What better place to self-quarantine after a transatlantic flight than in a house with a garden? There no shortage of work outdoors to prepare this year’s crop of vegetables and herbs. My domain is the vegetable garden. The flowers I leave to the Master Gardener who has created this island of biodiversity in the midst of the pesticide-drenched lawns of suburban America. This summer I am an apprentice, keen to learn the names of all the non-edible plants that never caught my interest before. The word columbine probably makes most Americans think of a school shooting, but before the late nineties, it simply referred to the flower shown above. The root of its name is the Latin columbinus, which means dove-like. The flower is supposed to resemble a group of five doves. Wouldn’t it be wonderful if school shootings stopped and future, more plant-savvy generations of English speakers only associated a flower with this word?
The scent of lilac lilting in the air, fan-like leaves of rhubarb concealing vibrant red stalks of sour delight, Cassandra calls of beloved blue jays warning of birds of prey: clues that it is late spring. The next generation of Chippy Chipmunk chirps outside my window every morning at 6:15, greeting the new day.
Most importantly, I have found a good spot to read on the patio, a spot rarely used before COVID made socially distanced meetings de rigueur. Finally I can plumb the depths of the public library and work through my reading list of English language books. What better subjects are there to read about against the backdrop of a lush garden than animals and nature? Helen Macdonald’s Vesper Flights and Aimee Nezhukumatathil’s World of Wonders are both books of essays, each of which is marvelous in its own way and reflects the unique perspective of the respective author; Macdonald is a historian and naturalist while Nezhukumatathil is a poet.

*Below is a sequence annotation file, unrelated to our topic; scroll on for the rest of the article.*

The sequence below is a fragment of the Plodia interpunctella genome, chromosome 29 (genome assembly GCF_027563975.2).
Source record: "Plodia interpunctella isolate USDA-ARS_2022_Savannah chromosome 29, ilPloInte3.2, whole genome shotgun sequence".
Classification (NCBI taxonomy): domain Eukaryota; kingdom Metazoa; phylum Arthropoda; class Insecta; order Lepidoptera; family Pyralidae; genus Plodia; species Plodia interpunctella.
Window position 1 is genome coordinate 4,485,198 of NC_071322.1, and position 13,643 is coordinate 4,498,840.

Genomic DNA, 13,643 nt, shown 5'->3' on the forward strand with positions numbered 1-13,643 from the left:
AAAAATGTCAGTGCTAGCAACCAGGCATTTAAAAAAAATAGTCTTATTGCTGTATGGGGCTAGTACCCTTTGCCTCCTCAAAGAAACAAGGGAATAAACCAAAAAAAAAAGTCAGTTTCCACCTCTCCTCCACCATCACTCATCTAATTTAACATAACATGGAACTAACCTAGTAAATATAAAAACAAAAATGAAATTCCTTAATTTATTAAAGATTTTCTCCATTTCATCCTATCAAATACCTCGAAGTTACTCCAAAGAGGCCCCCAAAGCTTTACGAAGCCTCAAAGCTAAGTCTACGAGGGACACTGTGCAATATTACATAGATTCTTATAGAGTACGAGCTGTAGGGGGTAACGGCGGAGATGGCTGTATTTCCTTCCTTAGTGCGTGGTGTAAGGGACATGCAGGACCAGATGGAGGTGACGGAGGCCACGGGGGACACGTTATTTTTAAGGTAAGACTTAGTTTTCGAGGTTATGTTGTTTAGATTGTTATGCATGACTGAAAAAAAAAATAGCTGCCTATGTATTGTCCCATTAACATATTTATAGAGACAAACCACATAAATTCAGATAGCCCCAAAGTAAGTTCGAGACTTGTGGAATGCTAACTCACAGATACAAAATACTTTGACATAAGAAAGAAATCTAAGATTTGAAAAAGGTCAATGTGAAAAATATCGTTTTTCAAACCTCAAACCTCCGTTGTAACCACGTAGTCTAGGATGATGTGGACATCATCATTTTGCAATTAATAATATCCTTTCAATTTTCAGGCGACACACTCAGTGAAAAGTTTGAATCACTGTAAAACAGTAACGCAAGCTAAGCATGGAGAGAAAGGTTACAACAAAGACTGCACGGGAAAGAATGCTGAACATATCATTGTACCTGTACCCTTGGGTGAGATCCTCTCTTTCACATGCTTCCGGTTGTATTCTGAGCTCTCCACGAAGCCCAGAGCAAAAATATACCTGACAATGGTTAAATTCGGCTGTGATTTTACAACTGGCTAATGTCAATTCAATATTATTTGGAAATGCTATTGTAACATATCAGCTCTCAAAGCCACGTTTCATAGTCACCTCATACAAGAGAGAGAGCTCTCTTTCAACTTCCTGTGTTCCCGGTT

In one of her essays, Macdonald writes, “Outside is a tumultuous world teeming with unexpected biological abundance, and we are standing in its midst.” That sums up how I feel looking out on this oasis my mother has created. It teems with insects, birds, mammals, and plants. This landscape deserves to be preserved in order to counteract all the environmental destruction going on today. Through the modest daily work of watering, weeding, planting, harvesting, arranging, balancing, and making space, we are shaping a future rich in beauty and biodiversity.
May you work to encourage beauty and biodiversity!